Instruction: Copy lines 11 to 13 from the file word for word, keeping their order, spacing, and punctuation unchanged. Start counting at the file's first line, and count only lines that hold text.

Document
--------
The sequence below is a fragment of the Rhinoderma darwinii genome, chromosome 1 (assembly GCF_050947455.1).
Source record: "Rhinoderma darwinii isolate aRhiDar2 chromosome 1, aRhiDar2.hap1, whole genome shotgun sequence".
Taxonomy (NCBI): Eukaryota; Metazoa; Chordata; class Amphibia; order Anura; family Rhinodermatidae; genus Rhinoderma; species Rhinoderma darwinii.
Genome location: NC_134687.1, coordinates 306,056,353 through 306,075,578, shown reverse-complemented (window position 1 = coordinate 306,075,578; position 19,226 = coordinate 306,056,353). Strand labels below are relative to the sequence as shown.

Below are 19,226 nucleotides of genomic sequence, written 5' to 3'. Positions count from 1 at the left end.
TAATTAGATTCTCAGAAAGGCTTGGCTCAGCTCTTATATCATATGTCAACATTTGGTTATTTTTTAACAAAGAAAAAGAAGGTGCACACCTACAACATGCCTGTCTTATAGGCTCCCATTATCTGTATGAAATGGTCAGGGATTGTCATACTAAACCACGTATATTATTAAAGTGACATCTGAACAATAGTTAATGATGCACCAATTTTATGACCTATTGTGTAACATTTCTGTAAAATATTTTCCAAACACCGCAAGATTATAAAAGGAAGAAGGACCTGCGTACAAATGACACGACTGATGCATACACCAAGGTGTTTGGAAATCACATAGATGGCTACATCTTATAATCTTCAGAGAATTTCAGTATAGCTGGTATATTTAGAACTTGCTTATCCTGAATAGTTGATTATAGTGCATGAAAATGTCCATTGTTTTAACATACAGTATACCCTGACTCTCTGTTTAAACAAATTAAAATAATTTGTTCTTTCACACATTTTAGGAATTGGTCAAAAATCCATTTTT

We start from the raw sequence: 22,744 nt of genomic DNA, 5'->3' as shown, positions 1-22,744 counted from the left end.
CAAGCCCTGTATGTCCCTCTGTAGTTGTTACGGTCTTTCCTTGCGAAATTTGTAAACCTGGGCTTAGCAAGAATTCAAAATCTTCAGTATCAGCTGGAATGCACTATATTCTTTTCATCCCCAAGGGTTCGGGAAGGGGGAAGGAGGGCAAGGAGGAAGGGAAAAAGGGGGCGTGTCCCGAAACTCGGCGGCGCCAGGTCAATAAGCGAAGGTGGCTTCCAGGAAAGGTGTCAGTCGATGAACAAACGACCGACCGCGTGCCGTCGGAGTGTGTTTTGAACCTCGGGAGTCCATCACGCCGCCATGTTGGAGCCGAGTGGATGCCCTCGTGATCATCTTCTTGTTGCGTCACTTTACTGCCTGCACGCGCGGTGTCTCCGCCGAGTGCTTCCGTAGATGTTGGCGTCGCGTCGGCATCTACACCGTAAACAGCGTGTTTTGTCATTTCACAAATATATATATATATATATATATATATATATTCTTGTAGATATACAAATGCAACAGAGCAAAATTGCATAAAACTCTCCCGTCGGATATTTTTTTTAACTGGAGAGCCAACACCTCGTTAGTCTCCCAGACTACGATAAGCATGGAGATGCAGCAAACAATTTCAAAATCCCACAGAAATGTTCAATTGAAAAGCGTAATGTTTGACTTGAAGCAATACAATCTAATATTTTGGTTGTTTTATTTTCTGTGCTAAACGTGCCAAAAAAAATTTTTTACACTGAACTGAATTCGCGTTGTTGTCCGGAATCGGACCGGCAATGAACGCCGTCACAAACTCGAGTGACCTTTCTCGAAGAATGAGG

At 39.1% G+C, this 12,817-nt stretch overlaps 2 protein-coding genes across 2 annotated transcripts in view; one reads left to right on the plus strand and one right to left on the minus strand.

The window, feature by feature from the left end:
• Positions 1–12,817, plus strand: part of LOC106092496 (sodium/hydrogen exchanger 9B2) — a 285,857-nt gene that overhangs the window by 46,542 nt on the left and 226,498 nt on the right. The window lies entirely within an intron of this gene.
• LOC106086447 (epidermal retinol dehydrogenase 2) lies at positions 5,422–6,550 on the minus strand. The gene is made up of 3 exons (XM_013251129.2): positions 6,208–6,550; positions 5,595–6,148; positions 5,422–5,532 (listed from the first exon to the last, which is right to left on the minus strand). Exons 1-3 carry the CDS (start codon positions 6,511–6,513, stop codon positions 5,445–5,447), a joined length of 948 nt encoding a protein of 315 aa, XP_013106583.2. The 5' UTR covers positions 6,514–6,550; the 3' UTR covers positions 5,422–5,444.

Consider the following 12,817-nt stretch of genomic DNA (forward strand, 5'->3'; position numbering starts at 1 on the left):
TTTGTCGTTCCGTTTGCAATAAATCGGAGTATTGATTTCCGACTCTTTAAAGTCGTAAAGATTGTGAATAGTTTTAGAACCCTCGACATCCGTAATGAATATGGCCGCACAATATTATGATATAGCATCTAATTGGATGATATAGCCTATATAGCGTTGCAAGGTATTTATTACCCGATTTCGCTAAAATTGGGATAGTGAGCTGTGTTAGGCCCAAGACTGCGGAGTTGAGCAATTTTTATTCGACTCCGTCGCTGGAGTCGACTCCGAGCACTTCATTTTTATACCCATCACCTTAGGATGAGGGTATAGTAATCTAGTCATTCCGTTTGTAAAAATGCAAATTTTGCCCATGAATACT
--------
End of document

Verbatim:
• Positions 1–12,817, plus strand: part of LOC106092496 (sodium/hydrogen exchanger 9B2) — a 285,857-nt gene that overhangs the window by 46,542 nt on the left and 226,498 nt on the right. The window lies entirely within an intron of this gene.
• LOC106086447 (epidermal retinol dehydrogenase 2) lies at positions 5,422–6,550 on the minus strand. The gene is made up of 3 exons (XM_013251129.2): positions 6,208–6,550; positions 5,595–6,148; positions 5,422–5,532 (listed from the first exon to the last, which is right to left on the minus strand). Exons 1-3 carry the CDS (start codon positions 6,511–6,513, stop codon positions 5,445–5,447), a joined length of 948 nt encoding a protein of 315 aa, XP_013106583.2. The 5' UTR covers positions 6,514–6,550; the 3' UTR covers positions 5,422–5,444.

Consider the following 12,817-nt stretch of genomic DNA (forward strand, 5'->3'; position numbering starts at 1 on the left):